Amanda Epperson [AE]: Where did the idea for the data base come from?
Matthew Hammond [MH]: It grew pretty naturally out of my PhD thesis, which was completed at the University of Glasgow in 2005. For my thesis research, I created some MS Access databases covering all laypeople in Scotland north of the Firth of Forth between 1100 and 1260. The original idea was to build on these databases by extending them in time to 1286 (the date of the death of Alexander III) and geographically to the whole of the kingdom of Scotland. However, once we teamed up with the experts at the Centre for Computing in the Humanities at Kings College London, who had already built the Prosopography of Anglo-Saxon England (PASE) and the Prosopography of the Byzantine World (PBW), it became clear that the new database would be much more sophisticated and any data would have to be entered again from scratch.
AE: How long did it take to create the database?
MH: Three years. It took quite some time to get the grant off the ground, as the Arts and Humanities Research Council, the project’s funder, was undergoing some adjustments at the time. We started in August 2007, and it took the better part of the first year to design the database, which was mainly done in Skype meetings between myself, Dauvit Broun of Glasgow and John Bradley of CCH. The main difference between the PoMS database and others is that it is primarily based on charters, and thus it goes much farther than other databases in attempting to represent and convey the specific nuances of charters as a source. In the meantime, we were putting together our master list of about 6000 documents. Amanda Beam-Frazier was particularly productive in creating descriptions of ecclesiastical and papal documents at that point.
AE: The project is based on information found in charters. What exactly is a charter?
MH: A charter is a document similar to a title deed for a house. It records the transfer of property from one person or group of people to another. These were authenticated by wax seals attached by a cord or a parchment tag. Most medieval charters are in Latin, although in some places, such as pre-Norman England, they were sometimes made up in vernacular languages. The earliest Scottish charter dates from 1094, so we are effectively starting there with the database. There are relatively few charters in the first half of the twelfth century, but by the mid-thirteenth century they become much more numerous, and even people of relatively modest means have their own seals. Only a small percentage of the charter texts in the PoMS database survive as original parchment sheets. Most of these survive in books kept by monasteries and other ecclesiastical institutions called cartularies. So for that reason we have a disproportionately large number of charters to church institutions.
AE: Why is understanding the formation of Scottish identity so important/interesting to scholars?
MH: Scottish identity is perhaps the most nebulous of the identities in the British Isles. The other identities – English, Welsh and Irish, match up very neatly with language groups in the Middle Ages. The term ‘Scottish’ began as a synonym for the Irish, or simply any Gaelic speaker. Politically, the heartland of the Scottish kingdom was based on a hybrid kingdom, called Alba, which was basically a largely Gaelicized extension of Pictland. By the twelfth century, this core had grown to include formerly or currently English-, Welsh-, and Norse-speaking districts. By the late Middle Ages, the kingdom had developed the more dualistic English/ Gaelic or Lowland/Highland divide which survives in some ways to this day. So Scottish identity is complicated, and describes a more nuanced reality than perhaps was the case elsewhere in the British Isles. At some point in the thirteenth century, the nature of Scottish identity changed and became much more inclusive. Prior to that, the term ‘Scottish’ was used to describe inhabitants of the core kingdom of ‘Alba’ north of the Forth. By the late thirteenth century, people south of the Forth and people speaking English, French and other languages were able to call themselves Scots too. In that sense, you have a transformation similar to what happened in England in the twelfth century, when the descendants of the Norman conquerors began to think of themselves as English.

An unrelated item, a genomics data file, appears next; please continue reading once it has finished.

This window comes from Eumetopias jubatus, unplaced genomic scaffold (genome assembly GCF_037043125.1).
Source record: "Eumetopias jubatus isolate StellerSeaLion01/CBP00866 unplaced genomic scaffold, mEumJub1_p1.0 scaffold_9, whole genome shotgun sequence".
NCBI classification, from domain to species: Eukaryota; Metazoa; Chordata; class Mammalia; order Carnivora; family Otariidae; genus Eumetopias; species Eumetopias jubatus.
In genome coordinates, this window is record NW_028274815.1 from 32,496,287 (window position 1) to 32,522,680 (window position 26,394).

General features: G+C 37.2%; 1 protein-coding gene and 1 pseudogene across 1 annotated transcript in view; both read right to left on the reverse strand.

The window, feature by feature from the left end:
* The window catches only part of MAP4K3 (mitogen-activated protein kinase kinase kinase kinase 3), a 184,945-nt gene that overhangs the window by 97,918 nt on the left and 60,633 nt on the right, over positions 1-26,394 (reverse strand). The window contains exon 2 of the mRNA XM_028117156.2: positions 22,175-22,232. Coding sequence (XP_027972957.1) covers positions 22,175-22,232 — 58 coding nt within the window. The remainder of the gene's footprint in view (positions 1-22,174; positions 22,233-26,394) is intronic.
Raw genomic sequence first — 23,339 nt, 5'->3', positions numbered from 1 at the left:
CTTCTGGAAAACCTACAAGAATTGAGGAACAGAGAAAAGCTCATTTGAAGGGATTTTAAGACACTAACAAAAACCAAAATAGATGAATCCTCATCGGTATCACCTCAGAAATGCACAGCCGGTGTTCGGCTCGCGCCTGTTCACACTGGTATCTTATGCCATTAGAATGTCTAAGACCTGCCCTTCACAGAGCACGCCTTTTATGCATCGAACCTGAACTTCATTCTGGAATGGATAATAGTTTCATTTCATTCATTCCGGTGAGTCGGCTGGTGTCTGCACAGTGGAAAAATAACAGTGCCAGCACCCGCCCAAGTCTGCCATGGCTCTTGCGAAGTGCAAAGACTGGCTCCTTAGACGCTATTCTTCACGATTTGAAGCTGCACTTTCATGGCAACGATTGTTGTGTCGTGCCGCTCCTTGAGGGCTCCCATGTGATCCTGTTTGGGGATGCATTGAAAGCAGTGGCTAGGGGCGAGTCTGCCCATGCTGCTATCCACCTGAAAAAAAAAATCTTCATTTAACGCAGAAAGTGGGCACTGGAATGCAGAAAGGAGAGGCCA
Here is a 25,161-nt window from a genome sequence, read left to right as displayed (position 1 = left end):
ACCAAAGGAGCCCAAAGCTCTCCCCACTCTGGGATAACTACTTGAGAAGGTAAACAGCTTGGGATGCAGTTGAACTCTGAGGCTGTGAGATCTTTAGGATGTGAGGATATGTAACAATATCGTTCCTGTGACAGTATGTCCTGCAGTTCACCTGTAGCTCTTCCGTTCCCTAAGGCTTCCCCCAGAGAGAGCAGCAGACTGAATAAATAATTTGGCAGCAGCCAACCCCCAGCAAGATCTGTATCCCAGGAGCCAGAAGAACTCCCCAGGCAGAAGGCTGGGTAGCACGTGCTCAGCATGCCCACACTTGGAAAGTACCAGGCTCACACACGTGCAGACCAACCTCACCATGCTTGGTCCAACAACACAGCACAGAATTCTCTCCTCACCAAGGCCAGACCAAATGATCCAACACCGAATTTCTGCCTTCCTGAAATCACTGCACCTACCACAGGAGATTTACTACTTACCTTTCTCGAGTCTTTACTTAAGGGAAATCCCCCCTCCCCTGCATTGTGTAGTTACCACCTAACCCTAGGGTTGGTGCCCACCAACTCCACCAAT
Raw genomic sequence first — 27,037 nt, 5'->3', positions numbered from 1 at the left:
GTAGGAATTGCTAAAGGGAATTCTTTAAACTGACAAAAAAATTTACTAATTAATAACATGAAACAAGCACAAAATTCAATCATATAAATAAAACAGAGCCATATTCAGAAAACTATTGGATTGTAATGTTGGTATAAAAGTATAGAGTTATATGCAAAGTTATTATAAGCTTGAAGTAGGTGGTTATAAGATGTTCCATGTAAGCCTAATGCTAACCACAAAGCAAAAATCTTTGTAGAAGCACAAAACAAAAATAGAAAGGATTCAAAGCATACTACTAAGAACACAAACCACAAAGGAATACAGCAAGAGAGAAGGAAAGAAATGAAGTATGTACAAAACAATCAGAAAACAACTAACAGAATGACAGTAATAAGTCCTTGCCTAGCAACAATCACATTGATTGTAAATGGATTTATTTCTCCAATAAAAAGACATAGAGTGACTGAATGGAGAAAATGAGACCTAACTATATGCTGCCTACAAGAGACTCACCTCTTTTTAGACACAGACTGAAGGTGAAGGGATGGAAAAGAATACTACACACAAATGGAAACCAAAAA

AE: Did the Anglo-Normans who migrated to Scotland create immigrant communities or otherwise attempt to maintain their culture?
MH: The population group one would think of most readily in those terms was the Flemish. Flemings were settled across Scotland, but often in low-lying areas that needed drainage, such as the Clyde valley and the Moray coast. As in places like Pembrokeshire in Wales, it is possible that these Flemish kept their language for a few generations. They certainly introduced some of their personal names – Erkenbald or Archibald being the most well-known. They also adopted Scottish places for their surnames, and the families of Douglas, Murray, Innes and Leslie were all descended from Flemish immigrants.
Europeanization, which is described by Robert Bartlett in his excellent and quite affordable book The Making of Europe.
Scotland was also taking part of the spread of the English language at this time, as English spread from its existing core in the Southeast of Scotland across the lowlands. This mostly took place in the burghs, trading centers populated with people from across the British Isles, where English was the most common language. It is at this time that English starts to spread into the countryside in places like Fife and Angus and Ayrshire. We also see the spread of English agricultural practices, with the use of field systems known as oxgangs and ploughgates north of the Firth of Forth. This process of Anglicization is described in Rees Davies’ interesting book The First English Empire.
Come back next Tuesday for Part II of the interview.